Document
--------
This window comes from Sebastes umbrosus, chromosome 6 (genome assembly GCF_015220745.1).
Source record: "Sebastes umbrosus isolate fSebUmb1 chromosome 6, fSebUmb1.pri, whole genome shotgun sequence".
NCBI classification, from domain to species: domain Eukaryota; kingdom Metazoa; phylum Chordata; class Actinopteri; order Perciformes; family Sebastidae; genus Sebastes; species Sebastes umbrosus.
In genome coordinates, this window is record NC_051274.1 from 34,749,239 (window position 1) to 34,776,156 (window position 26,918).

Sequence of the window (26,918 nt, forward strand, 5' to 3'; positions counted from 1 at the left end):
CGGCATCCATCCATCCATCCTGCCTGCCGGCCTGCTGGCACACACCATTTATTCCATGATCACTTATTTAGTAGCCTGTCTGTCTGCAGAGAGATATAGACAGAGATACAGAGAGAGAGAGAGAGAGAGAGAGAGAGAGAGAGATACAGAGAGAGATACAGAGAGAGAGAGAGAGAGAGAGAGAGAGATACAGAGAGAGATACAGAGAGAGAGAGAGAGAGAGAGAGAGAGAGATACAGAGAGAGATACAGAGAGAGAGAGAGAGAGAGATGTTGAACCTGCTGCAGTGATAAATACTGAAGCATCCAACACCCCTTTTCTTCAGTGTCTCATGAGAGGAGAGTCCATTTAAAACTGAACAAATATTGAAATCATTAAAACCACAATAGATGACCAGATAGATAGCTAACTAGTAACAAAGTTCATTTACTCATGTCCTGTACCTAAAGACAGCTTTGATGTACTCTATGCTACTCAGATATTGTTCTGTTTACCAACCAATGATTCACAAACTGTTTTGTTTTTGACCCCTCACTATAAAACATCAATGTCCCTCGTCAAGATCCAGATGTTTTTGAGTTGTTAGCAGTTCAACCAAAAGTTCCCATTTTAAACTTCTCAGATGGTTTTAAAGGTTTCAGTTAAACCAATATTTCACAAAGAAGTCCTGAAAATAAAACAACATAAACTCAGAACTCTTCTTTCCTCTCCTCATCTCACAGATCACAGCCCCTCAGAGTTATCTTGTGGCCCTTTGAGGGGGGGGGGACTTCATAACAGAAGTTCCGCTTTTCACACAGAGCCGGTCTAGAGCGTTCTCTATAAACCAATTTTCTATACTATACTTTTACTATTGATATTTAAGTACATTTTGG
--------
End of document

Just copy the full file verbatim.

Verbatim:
This window comes from Sebastes umbrosus, chromosome 6 (genome assembly GCF_015220745.1).
Source record: "Sebastes umbrosus isolate fSebUmb1 chromosome 6, fSebUmb1.pri, whole genome shotgun sequence".
NCBI classification, from domain to species: domain Eukaryota; kingdom Metazoa; phylum Chordata; class Actinopteri; order Perciformes; family Sebastidae; genus Sebastes; species Sebastes umbrosus.
In genome coordinates, this window is record NC_051274.1 from 34,749,239 (window position 1) to 34,776,156 (window position 26,918).

Sequence of the window (26,918 nt, forward strand, 5' to 3'; positions counted from 1 at the left end):
CGGCATCCATCCATCCATCCTGCCTGCCGGCCTGCTGGCACACACCATTTATTCCATGATCACTTATTTAGTAGCCTGTCTGTCTGCAGAGAGATATAGACAGAGATACAGAGAGAGAGAGAGAGAGAGAGAGAGAGAGAGAGATACAGAGAGAGATACAGAGAGAGAGAGAGAGAGAGAGAGAGAGATACAGAGAGAGATACAGAGAGAGAGAGAGAGAGAGAGAGAGAGAGATACAGAGAGAGATACAGAGAGAGAGAGAGAGAGAGATGTTGAACCTGCTGCAGTGATAAATACTGAAGCATCCAACACCCCTTTTCTTCAGTGTCTCATGAGAGGAGAGTCCATTTAAAACTGAACAAATATTGAAATCATTAAAACCACAATAGATGACCAGATAGATAGCTAACTAGTAACAAAGTTCATTTACTCATGTCCTGTACCTAAAGACAGCTTTGATGTACTCTATGCTACTCAGATATTGTTCTGTTTACCAACCAATGATTCACAAACTGTTTTGTTTTTGACCCCTCACTATAAAACATCAATGTCCCTCGTCAAGATCCAGATGTTTTTGAGTTGTTAGCAGTTCAACCAAAAGTTCCCATTTTAAACTTCTCAGATGGTTTTAAAGGTTTCAGTTAAACCAATATTTCACAAAGAAGTCCTGAAAATAAAACAACATAAACTCAGAACTCTTCTTTCCTCTCCTCATCTCACAGATCACAGCCCCTCAGAGTTATCTTGTGGCCCTTTGAGGGGGGGGGGACTTCATAACAGAAGTTCCGCTTTTCACACAGAGCCGGTCTAGAGCGTTCTCTATAAACCAATTTTCTATACTATACTTTTACTATTGATATTTAAGTACATTTTGG